Since the classic paper published by Crohn and colleagues in 1932 describing the chronic inflammatory process of the bowel there have been multiple articles published on the complications of this illness. The description of perianal fistula was followed 6 years later with the incorrect concept that the inflammatory process extended from the bowel down to the perianal area. There are multiple problems that can affect the perianal area, including simple skin tags, fissures, hemorrhoids, high and low fistulas, strictures, rectovaginal fistulas, and, finally, neoplasia. Severe perianal skin excoriation can result in significant discomfort and impaired quality of life. The main purpose of this article is to review the perianal complications with a focus on management of fistulas.
Incidence and Pathogenesis
There has been great variation in the reported incidence of fistula in patients with Crohn’s disease ranging from a low of 17% up to almost 50%. There have been several population-based studies reporting that the overall incidence of fistulas was 35% in patients with Crohn’s disease with perianal fistulas occurring in 20%. A cumulative incidence of fistulizing Crohn’s disease appeared in 33% of patients after 10 years and 50% of patients after 20 years. Perianal fistulas were much more common in patients with colonic disease (41%) versus those with ileal disease (12%). The highest incidence occurred in those patients with Crohn’s disease involving the colon and rectum. It is interesting to note in this population-based study that recurrent fistulas occurred less frequently in patients who were placed on maintenance therapy with an immunosuppressive agent.
Often confusing to the practicing physician is the development of a perianal fistula in a patient who demonstrates no involvement of their bowel with Crohn’s disease. In 10% of patients the fistula may precede the onset by several years. Another confusing diagnostic problem is the female patient who develops an abscess in the labial area and a diagnosis of a Bartholin cyst is incorrectly made. Gynecologists should be fully aware that patients with Crohn’s disease may develop fistulas in this area.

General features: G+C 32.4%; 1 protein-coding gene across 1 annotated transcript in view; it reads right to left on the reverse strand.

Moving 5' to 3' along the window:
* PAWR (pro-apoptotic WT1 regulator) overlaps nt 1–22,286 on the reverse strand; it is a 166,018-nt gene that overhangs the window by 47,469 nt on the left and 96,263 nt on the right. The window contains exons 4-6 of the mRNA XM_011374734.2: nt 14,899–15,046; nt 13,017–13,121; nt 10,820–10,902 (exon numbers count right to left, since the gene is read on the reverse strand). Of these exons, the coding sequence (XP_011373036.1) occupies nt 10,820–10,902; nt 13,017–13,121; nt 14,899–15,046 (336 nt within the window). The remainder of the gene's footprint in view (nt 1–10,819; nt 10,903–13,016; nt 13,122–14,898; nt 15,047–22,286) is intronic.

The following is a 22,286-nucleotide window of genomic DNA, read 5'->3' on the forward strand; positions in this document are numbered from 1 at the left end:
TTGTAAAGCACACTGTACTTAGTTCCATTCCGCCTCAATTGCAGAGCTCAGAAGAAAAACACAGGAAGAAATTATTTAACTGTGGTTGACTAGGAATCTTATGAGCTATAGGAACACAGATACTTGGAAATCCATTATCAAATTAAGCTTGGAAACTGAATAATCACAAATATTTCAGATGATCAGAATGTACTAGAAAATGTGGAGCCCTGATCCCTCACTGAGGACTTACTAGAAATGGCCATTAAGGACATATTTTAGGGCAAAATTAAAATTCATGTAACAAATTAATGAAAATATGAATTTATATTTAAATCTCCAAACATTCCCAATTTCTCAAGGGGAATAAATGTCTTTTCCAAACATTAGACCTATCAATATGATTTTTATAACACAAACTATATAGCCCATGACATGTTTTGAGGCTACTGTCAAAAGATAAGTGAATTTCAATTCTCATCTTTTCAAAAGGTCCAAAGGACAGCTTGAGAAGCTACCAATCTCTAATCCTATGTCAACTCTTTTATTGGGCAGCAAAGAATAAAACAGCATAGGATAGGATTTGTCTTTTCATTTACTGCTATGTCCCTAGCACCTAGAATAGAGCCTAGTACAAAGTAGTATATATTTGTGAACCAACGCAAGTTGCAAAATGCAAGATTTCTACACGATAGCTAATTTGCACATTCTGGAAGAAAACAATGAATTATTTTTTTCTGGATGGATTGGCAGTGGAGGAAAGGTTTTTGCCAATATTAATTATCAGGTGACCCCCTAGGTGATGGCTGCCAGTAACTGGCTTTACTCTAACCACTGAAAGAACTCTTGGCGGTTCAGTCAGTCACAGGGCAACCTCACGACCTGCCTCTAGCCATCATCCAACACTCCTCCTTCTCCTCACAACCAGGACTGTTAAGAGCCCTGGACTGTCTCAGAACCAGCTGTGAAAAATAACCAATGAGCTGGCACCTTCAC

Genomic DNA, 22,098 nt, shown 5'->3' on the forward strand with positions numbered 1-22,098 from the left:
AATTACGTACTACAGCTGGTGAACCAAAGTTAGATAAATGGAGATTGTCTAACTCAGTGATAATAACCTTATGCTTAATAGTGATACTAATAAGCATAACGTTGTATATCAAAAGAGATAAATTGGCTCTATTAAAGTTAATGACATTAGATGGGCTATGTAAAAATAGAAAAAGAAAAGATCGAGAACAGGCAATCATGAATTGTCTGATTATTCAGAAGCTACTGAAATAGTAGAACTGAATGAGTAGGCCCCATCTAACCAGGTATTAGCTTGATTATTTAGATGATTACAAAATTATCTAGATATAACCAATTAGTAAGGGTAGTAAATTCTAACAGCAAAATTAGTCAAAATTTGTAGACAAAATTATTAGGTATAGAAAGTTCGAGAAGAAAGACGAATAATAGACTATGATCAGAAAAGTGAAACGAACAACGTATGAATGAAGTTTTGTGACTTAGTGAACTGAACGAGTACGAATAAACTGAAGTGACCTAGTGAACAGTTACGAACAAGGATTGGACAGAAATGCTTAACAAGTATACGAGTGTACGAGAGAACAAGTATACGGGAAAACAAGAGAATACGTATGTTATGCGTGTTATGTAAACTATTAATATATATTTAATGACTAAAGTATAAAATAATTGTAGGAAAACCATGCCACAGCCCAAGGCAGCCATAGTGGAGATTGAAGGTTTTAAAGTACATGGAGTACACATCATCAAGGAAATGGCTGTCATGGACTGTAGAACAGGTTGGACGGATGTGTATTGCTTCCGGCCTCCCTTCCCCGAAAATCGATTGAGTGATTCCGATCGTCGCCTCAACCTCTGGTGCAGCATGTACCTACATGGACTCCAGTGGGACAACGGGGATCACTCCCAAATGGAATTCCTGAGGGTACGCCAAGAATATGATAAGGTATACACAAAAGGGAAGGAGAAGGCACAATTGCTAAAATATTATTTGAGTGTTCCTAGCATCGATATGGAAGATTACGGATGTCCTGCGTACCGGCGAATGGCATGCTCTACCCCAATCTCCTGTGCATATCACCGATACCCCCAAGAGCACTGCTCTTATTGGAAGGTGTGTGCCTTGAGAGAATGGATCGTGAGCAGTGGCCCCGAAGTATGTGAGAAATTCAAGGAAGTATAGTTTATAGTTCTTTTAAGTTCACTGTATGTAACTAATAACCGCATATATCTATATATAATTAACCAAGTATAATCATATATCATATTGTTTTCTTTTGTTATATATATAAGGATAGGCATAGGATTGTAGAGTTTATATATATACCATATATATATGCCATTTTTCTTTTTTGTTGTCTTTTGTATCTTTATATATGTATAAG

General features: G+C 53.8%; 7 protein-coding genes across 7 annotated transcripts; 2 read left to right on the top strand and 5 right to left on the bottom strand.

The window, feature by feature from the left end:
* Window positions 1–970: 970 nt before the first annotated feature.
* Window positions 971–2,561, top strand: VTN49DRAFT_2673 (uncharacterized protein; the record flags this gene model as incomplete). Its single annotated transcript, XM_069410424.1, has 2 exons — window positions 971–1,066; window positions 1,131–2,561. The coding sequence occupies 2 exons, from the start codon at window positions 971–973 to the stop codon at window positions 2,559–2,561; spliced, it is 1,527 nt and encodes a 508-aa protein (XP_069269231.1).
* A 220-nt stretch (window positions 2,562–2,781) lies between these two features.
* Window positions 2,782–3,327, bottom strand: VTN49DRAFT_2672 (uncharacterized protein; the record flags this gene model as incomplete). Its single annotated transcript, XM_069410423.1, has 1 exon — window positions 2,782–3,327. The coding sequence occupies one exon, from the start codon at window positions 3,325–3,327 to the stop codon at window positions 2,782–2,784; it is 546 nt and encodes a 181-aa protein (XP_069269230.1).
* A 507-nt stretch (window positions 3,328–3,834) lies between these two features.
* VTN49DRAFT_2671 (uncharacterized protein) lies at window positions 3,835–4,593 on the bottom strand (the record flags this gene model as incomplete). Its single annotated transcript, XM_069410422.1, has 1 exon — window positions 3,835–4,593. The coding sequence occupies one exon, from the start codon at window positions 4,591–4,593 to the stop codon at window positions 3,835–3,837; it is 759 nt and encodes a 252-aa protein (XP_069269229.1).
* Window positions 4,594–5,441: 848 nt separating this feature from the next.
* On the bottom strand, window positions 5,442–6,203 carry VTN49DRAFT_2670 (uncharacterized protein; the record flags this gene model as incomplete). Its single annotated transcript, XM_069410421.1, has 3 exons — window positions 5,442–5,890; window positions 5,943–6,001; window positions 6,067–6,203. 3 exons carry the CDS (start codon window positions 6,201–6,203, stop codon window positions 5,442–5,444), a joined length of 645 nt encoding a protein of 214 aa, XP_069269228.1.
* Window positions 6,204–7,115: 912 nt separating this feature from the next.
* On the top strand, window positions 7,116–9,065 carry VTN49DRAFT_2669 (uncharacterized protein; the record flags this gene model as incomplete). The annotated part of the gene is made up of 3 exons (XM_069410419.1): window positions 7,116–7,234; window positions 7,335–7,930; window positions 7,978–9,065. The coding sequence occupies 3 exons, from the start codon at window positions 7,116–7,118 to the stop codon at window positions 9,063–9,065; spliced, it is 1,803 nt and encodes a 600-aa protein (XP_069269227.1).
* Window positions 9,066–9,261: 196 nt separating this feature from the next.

Regarding pathogenesis, it is now quite clear that fistulas occurring in the perianal area do not arise from the small intestine or the sigmoid colon but rather develop locally, starting either as a deep penetrating ulcer in the anus or rectum or secondary to an anal gland abscess. There are various classification schemes for describing perianal fistulas, with some surgeons classifying them as either low or high, depending upon whether they are above or below the dentate line. What has been accepted recently as more precise is the Parks classification, which uses the external sphincter as the point of reference. This classification describes five types of fistula, which include the following:
1. superficial (low),
2. intersphincteric (low or high),
3. transphincteric (low or high),
4. suprasphincteric (high),
5. extrasphincteric (high).
Following this classification, fistulas can be more specifically identified as simple or complex. Surgical management will depend on the site and classification of the perianal fistula.
As noted, an adequate history and physical examination is essential. If the patient has an abscess, it should be adequately drained before proceeding with medications. Not all patients require a colorectal surgeon, that is if the abscess has either drained spontaneously or been drained by incision. On the other hand, if there is persistent rectal pain and/or tenderness, or there are multiple draining sites, then a colorectal surgeon should be consulted to be certain that all pus has been adequately drained. In this situation, an examination under anesthesia and/or MRI is indicated.